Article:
This looks like a hardtail Strat bridge; definitely not the "Tune-O-Matic" of a Gibson. I've had intonation issues before that seemingly defied a solution. Here are some suggestions: First, what's the difference in tuning between the 12th fret harmonic and the 12th fret itself? You need to make sure the problem really is in the saddle length. Pluck the ...


2

Short answer, these days, for finding a tonic, you probably want to use ET (specifically 12-TET) because that's what everyone else uses. However it may depend on who else you're playing with, and what they're using, so tune to them. First, none of the tuning systems you mention specify an inherent reference pitch, so you'll need that as well. Sounds like ...


2

Well, it depends. When playing with 12-edo tuned instruments, basically you have no option but to adapt to their root: that tone needs to be spot on, regardless of whether you render third / leading tones in just / Pythagorean intonation in a way those instruments can't. Even when playing in a string ensemble or alone, 12-edo is quite a reasonable option ...


2

To clarify some points: It's the length of string between the saddle and the nut that affects intonation. An adjustable wraparound will fix intonation due to that length being adjustable. The part of the string after the saddle does not affect intonation, as noted by @Fergus. So yes, string length matters, but not the part behind the saddle like you get with ...


1

Use the frequencies of the open strings for the notes of the scale played on them, and calculate the tonic from there. You probably do this automatically when you play, so that a high G excites sympathetic vibrations on the G string and makes the tone sound richer.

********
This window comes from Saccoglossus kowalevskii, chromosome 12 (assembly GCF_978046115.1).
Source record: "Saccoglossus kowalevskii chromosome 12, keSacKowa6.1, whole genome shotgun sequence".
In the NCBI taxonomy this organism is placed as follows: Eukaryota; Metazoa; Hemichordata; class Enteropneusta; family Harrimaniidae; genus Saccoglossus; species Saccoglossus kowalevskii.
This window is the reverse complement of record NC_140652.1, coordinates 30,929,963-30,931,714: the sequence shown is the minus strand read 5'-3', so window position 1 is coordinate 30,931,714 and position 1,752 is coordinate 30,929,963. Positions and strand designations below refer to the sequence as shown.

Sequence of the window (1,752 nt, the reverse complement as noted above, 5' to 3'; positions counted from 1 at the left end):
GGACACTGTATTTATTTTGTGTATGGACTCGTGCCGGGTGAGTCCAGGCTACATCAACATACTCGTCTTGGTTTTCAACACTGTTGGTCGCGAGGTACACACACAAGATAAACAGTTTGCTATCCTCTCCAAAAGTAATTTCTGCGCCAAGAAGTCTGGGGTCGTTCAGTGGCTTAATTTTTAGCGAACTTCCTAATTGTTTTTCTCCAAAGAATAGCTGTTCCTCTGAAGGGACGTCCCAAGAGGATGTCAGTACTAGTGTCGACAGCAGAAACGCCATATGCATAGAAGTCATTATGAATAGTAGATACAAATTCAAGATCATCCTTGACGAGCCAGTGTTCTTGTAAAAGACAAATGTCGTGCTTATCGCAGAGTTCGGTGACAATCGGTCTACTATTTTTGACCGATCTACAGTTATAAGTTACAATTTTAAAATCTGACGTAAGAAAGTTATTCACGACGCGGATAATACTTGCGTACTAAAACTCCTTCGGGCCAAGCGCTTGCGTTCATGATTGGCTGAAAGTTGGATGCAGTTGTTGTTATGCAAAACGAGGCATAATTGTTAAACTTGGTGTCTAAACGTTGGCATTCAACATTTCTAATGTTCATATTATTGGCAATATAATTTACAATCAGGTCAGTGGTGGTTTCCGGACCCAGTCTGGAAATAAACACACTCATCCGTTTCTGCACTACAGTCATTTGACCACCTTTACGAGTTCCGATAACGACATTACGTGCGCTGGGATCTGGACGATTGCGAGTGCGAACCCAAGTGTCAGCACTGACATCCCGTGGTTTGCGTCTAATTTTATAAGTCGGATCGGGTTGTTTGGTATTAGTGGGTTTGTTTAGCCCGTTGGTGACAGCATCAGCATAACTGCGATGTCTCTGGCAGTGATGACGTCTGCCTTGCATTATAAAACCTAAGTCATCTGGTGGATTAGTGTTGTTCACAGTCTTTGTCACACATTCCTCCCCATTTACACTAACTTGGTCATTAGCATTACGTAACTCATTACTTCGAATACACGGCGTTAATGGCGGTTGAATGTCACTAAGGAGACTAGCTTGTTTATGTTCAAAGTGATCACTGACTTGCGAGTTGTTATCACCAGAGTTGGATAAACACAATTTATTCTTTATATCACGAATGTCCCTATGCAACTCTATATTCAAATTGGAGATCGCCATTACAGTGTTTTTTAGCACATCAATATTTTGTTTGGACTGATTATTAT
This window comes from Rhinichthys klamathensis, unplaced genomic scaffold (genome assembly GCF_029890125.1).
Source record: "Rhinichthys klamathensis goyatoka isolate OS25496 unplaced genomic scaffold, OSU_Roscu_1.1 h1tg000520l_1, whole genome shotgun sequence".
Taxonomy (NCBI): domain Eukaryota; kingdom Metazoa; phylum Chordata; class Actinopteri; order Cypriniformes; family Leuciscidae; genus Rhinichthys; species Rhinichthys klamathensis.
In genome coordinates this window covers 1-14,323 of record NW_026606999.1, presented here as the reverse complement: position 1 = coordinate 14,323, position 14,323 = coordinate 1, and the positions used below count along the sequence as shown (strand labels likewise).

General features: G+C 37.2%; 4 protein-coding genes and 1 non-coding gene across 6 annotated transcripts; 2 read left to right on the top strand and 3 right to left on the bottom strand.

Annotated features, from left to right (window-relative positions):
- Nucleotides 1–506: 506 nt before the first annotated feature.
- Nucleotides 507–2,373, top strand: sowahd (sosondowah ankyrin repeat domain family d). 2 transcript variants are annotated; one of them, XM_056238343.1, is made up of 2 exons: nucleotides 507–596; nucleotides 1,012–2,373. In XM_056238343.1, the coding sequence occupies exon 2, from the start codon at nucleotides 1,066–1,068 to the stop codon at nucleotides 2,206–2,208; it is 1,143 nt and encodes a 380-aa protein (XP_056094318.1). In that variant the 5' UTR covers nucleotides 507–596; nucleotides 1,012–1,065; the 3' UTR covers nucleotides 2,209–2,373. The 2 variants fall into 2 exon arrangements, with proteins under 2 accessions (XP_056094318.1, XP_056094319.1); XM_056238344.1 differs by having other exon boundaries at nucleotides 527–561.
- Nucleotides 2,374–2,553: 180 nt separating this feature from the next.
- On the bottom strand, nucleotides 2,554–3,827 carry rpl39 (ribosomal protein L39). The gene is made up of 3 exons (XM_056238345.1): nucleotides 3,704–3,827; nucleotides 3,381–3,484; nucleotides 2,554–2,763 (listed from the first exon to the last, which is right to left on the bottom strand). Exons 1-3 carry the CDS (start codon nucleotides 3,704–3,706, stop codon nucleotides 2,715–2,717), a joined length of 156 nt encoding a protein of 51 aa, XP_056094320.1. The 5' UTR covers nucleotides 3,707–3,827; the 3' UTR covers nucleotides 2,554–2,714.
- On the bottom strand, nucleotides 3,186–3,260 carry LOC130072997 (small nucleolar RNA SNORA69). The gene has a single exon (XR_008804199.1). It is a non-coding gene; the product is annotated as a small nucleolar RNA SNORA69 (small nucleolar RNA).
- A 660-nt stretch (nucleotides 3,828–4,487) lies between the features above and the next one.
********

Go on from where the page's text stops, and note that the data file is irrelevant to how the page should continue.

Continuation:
1

What I have learned from composition and music history, is that regardless of the intellectual aesthetic, what matters when you get to the double bar is what sounds the best. Composers do not write squiggles down and figure out sounds to fit those squiggles, patting themselves on the back about how clever they are. Neither should you either fuss with ...


1

I don't know if this is the case here, but my first bass was an extremely cheap build, and I had something similar to this happening. What I think may be happening is that you're fretting on your lower fret (Lets say 12 for sake of argument), and it may be playing the tone that should be heard at 13, or 14 or 15, etc... as if you were fretting that note. ...


1

The file is a list of 128 integers -- each of which is the frequency of the corresponding midi note in miliHertz. The first line gives the frequency for midi note 0, the next for midi note 1 and so on. For A440, 12-tone equal temperament, lines 65-72 (inclusive) would be: --lines 1-64 (midi notes 0-63) snipped >> # next is midi 64 329628 349228 ...


1

Indeed an unusual problem but a solution could be using longer setscrews to replace those adjusting the intonation.From the look of the whole bridge, this is feasible, but normally wouldn't be necessary.It would allow the saddles to be moved closer to the neck; there is always the possibility the bridge has been mounted slightly too far back. Obviously, the ...


1

This is a weird issue indeed for fixed bridges. Does your truss-rod need adjustment? Did you switch to a lighter gauge of strings recently? Putting heavier strings does require you to move the saddles back. But this is not a solution I would recommend ; you shouldn't change the gauge just because you can't fix your guitar. You should be able to play your ...